But if trigger-happy Pineda and his hard-of-thinking relatives (Toxic Chick is his wife) bemoan their bad luck now, imagine if they had shot Bigfoot.
First, they might only wound him. Would you want to anger Bigfoot? No way. But worse, they might have killed him… and then they’d really get the book thrown at them.
Cause he’s gotta be an endangered species.
18 Nov., New York. This one’s not funny, just tragic.
A bunch of Long Island buddies who went hunting every year had their hunt turn to nightmare when one of them shot at something — sound, or movement — and killed another.
Charles Bruce, 52, was on an annual hunting trip with friends from the Malverne Fire Department when the tragedy unfolded about 10:20 a.m. Saturday in rural Westford, about 11 miles east of Cooperstown, law enforcement sources said.
“Unfortunately, it was a high-powered rifle. He was dead before he hit the ground,” Otsego County District Attorney John Muehl told The News.
“Charlie had a bad back, so he went back to his room to rest. And when he came back out, one guy saw a tree move and fired,” said a close friend of the victim’s who asked to remain anonymous.
This is often the case with hunting accidents: the victim and shooter are close friends, amplifying the tragedy. Even more often, the shooter fired without having a solid view of the target and backstop. This is a fundamental failure and there’s absolutely no humor in it.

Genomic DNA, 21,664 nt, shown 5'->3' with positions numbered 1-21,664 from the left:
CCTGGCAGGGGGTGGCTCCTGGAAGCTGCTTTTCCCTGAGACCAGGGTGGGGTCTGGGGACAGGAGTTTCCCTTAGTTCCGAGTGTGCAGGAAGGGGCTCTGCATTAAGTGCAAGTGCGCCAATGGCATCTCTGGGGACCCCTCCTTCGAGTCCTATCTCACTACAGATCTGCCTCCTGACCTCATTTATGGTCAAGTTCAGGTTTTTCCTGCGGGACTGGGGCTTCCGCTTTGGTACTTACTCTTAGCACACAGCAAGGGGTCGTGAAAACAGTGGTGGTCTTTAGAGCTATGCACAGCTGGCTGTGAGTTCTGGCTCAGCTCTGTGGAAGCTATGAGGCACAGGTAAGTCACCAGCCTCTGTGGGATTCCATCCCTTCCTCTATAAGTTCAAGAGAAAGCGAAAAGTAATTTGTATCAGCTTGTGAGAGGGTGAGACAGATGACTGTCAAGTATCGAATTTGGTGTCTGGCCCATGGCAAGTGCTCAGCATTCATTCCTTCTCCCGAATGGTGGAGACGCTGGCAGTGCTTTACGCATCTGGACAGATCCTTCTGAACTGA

18 Nov. NH has fingers crossed for a safe season.
Source: WMUR-TV Channel 9. Six days into the firearms season, with 60,000 hunters in the field, nobody’s been shot in New Hampshire, to the relief of the Fish and Game Department.
The deer are plentiful despite a series of harsh winters; 11,600 were taken last year and Fish and Game’s Dan Bergeron is cautiously optimistic for nearly 13,000.
If NH makes it to 8 December, we can celebrate a safe season just as those 13,000 or so hunters celebrate a successful one. Young Steven Williamson shows how it’s done with his 10-point whitetail buck (he hunts with his dad, Sean).
8 November 1954. 60 years ago, accidents were routine.
Here’s a chilling story from the mid-Twentieth-Century, that makes us realize how far we’ve come.
During a Maine gunning season something like 165,000 hunters take to the woods. Of this number, a normal season’s accidents will run to 70 dead and wounded. [Inland Fish & Game Dep’t Special Investigator Maynard] Marsh’s casualty report this Saturday evening could be succinctly stated as: three Mistaken Identities; two Line of Fires; two Accidental Discharges. Score? five dead, two wounded. Before the Inspector got to take his shoes off Sunday, his dark itinerary included Benton, where a youngster had fatally shot a man collecting firewood near his camp; Wilton, where a hunter had managed to shoot himself while removing a loaded gun from his car; Parlin Pond, where a Norwegian carpenter had mistaken another Norwegian carpenter for a deer and sent a rifle bullet drilling through his abdomen; the town of Alfred, where a hunter had seen, too late, that his “deer” was a Greek restaurant owner stooping over to pat his beagle; Acton, where a father on a late-afternoon stand shot his son who was hurrying along to meet him on a woods road. And nice shooting that last one was: a direct hit through the neck.
O, the humanity.